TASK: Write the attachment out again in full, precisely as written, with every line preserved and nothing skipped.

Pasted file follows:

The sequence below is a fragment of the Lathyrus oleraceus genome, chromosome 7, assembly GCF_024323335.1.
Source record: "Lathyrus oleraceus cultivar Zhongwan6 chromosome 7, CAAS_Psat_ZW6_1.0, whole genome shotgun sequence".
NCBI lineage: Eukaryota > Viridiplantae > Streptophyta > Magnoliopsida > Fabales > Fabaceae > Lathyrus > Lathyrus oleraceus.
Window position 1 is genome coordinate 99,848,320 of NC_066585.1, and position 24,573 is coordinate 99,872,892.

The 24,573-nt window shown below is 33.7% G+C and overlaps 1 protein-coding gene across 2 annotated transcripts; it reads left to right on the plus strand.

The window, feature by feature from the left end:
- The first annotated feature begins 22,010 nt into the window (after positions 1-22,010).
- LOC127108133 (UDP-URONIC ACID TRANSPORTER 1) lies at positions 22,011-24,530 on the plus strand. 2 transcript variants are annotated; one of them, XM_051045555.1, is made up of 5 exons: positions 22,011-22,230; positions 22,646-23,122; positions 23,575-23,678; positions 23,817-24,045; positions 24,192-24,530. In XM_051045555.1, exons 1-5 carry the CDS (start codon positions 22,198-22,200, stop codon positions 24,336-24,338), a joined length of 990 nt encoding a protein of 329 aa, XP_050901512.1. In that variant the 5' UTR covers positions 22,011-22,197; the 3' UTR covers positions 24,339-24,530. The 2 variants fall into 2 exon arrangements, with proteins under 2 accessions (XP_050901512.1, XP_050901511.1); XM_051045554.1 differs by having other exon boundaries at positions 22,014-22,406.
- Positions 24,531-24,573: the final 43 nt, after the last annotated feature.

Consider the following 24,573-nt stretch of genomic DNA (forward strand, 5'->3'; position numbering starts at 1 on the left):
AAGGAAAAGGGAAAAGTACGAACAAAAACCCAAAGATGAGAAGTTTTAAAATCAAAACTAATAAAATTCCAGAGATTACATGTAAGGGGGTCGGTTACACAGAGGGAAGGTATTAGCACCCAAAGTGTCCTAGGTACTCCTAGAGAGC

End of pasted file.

The sequence below is a fragment of the Lathyrus oleraceus genome, chromosome 7, assembly GCF_024323335.1.
Source record: "Lathyrus oleraceus cultivar Zhongwan6 chromosome 7, CAAS_Psat_ZW6_1.0, whole genome shotgun sequence".
NCBI lineage: Eukaryota > Viridiplantae > Streptophyta > Magnoliopsida > Fabales > Fabaceae > Lathyrus > Lathyrus oleraceus.
Window position 1 is genome coordinate 99,848,320 of NC_066585.1, and position 24,573 is coordinate 99,872,892.

The 24,573-nt window shown below is 33.7% G+C and overlaps 1 protein-coding gene across 2 annotated transcripts; it reads left to right on the plus strand.

The window, feature by feature from the left end:
- The first annotated feature begins 22,010 nt into the window (after positions 1-22,010).
- LOC127108133 (UDP-URONIC ACID TRANSPORTER 1) lies at positions 22,011-24,530 on the plus strand. 2 transcript variants are annotated; one of them, XM_051045555.1, is made up of 5 exons: positions 22,011-22,230; positions 22,646-23,122; positions 23,575-23,678; positions 23,817-24,045; positions 24,192-24,530. In XM_051045555.1, exons 1-5 carry the CDS (start codon positions 22,198-22,200, stop codon positions 24,336-24,338), a joined length of 990 nt encoding a protein of 329 aa, XP_050901512.1. In that variant the 5' UTR covers positions 22,011-22,197; the 3' UTR covers positions 24,339-24,530. The 2 variants fall into 2 exon arrangements, with proteins under 2 accessions (XP_050901512.1, XP_050901511.1); XM_051045554.1 differs by having other exon boundaries at positions 22,014-22,406.
- Positions 24,531-24,573: the final 43 nt, after the last annotated feature.

Consider the following 24,573-nt stretch of genomic DNA (forward strand, 5'->3'; position numbering starts at 1 on the left):
AAGGAAAAGGGAAAAGTACGAACAAAAACCCAAAGATGAGAAGTTTTAAAATCAAAACTAATAAAATTCCAGAGATTACATGTAAGGGGGTCGGTTACACAGAGGGAAGGTATTAGCACCCAAAGTGTCCTAGGTACTCCTAGAGAGC